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IVORY-BILLS  LiVE???!  ...

=> THE blog devoted to news and commentary on the most iconic bird in American ornithology, the Ivory-billed Woodpecker (IBWO)... and... sometimes other schtuff.
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Sunday, October 30, 2005

 

-- Latest Audubon Magazine Article --

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The latest (Nov.) issue of Audubon Magazine includes an article discussing why the Pileated Woodpecker still thrives today while the Ivory-billed almost died out. It employs the same arguments used in the past (adaptability, diet, habitat needs) based, as all the literature is, on Tanner's work which, as I've argued before, could simply be wrong in some of its details, especially as applied to individual surviving birds instead of to the species as a whole.
The article does note that Pileateds too became rare during the 19th century but by the 1940s was making a comeback just as the Ivory-bill was being written off. The sheer original population of Pileateds, ranging over the entire east half of the US rather than just the Southeast,
may have been 100X greater than that of Ivory-bills, and easily account for its widespread survival today without resorting to any other differences. If say, 15,000 Ivory-bills were killed by hunters/collectors through the 19th century (that's just 3/week for the entire southeast) it may have decimated an already thin IBWO population, while the loss of 15,000 Pileateds may have been negligible long-term for that species.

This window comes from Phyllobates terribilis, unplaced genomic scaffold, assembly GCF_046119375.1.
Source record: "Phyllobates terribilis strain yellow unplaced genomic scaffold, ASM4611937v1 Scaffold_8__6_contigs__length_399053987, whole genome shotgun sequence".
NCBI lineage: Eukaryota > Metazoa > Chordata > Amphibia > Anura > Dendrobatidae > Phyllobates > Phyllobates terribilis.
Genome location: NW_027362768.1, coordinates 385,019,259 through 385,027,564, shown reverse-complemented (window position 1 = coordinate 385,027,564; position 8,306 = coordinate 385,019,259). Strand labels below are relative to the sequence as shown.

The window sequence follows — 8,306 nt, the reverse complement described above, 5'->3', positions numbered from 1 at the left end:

Both the PIWO and IBWO resided in a forest plush with food -- to simply posit that the IBWO had specialized unmet dietary needs accounting for its downfall, while the PIWO (and ALL other birds of the forest) lacked such specialization is little more than a circular argument unless one can demonstrate actual physiological differences between the two species that account for such differences (some have tried to argue previously that bill size/shape differences resulted in differing needs, but this is not altogether convincing). Again, as written here previously, observations of IBWO behavior from the past can only indicate 'preferences' of those birds witnessed, and can not be assumed to be an accurate reflection of the biological survival 'needs' of the species which could be far more minimal -- I for one consume pizza and salad every week, yet in spite of any Tannerian-like conclusions one might reach, could still survive quite nicely if those choices were stripped away forever... and I don't even have wings to carry me far-and-wide in search of food.
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